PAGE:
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biblical blunder is as common as preachers delivering long-winded public prayers. The Bible may be the most revered book in America, but it's also one of the most misquoted. Politicians, motivational speakers, coaches - all types of people - quote passages that actually have no place in the Bible, religious scholars say.
These phantom passages include:
"God helps those who help themselves."
"Spare the rod, spoil the child."
And there is this often-cited paraphrase: Satan tempted Eve to eat the forbidden apple in the Garden of Eden.
None of those passages appear in the Bible, and one is actually anti-biblical, scholars say.
Steve Bouma-Prediger, a religion professor at Hope College in Holland, Michigan.
"In my college religion classes, I sometimes quote 2 Hesitations 4:3 ('There are no internal combustion engines in heaven')," Bouma-Prediger says. "I wait to see if anyone realizes that there is no such book in the Bible and therefore no such verse.
"Only a few catch on."
Few catch on because they don't want to - people prefer knowing biblical passages that reinforce their pre-existing beliefs, a Bible professor says.
"Most people who profess a deep love of the Bible have never actually read the book," says Rabbi Rami Shapiro, who once had to persuade a student in his Bible class at Middle Tennessee State University that the saying "this dog won't hunt" doesn't appear in the Book of Proverbs.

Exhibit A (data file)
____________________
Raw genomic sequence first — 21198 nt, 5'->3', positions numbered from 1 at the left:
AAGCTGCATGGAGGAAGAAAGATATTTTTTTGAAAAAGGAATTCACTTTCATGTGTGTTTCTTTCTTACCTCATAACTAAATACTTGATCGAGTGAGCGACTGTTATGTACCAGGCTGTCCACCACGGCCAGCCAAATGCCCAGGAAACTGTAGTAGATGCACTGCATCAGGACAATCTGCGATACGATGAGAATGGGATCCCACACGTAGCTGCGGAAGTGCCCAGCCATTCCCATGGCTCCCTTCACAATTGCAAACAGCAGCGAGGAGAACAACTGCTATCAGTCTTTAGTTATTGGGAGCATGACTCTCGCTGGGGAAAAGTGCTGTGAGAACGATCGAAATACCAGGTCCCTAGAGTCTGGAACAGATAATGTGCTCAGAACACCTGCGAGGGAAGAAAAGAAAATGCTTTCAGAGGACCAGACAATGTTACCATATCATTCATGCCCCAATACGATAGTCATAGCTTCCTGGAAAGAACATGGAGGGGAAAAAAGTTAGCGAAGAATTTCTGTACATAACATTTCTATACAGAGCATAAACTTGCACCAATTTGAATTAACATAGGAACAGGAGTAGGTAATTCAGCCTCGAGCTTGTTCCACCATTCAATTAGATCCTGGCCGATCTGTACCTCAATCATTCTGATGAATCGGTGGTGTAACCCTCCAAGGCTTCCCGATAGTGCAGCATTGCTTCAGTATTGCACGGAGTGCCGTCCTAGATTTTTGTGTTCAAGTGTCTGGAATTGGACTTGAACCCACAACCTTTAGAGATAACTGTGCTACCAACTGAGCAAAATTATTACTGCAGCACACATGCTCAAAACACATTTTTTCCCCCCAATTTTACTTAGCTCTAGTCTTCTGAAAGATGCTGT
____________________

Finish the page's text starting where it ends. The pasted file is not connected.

"Spare the rod, spoil the child" falls into that category. It's a popular verse - and painful for many kids. Could some enterprising kid avoid the rod by pointing out to his mother that it's not in the Bible?
It's doubtful. Her possible retort: The popular saying is a distillation of Proverbs 13:24: "The one who withholds [or spares] the rod is one who hates his son."
The book advises parents to use objects like a quarter-inch plumbing tube to spank children and "break their will". It also mentions withholding food and putting children under a cold garden hose.
To Train Up a Child
Book cover of To Train Up a Child
The content of Pearl's book has been cited as advocating child abuse and its teachings were linked to the deaths of Sean Paddock, Lydia Schatz, and Hana Grace-Rose Williams. In all three cases the parents were homeschooling their children and are believed to have read Pearl's book. Michael Ramsey, a Butte County, California District Attorney who prosecuted the Schatz case, investigated the Pearls' teachings and called To Train Up A Child, "an extraordinarily dangerous book for those who take it literally." "It's truly an evil book," he said. Dr. Frances Chalmers, the pediatrician who examined Hana's death, said “My fear is that this book, while perhaps well intended, could easily be misinterpreted and could lead to what I consider significant abuse.” 
The parents of Hana Grace-Rose Williams, Larry and Carri Williams, were found guilty of first degree murder and sentenced to 28 and 37 years in jail, respectively. 
originally posted by: BuzzyWigs
a reply to: rickymouse
I don't believe in corporal punishment, so - I guess that means I 'hate' my children? I think they'd beg to differ. I love them unconditionally - and did 'discipline' them: they are wonderful adults now.
Just another reason for me to ignore the Bible. God certainly didn't 'spare the rod' - did he?
Whoso is sparing his rod is hating his son, And whoso is loving him hath hastened him chastisement.
originally posted by: BuzzyWigs
Do you, ATS, ever wonder if you're being told things that aren't in fact in the Bible? What would you do, or how would you feel if you found out that something you'd thought was in there was NOT in there after all?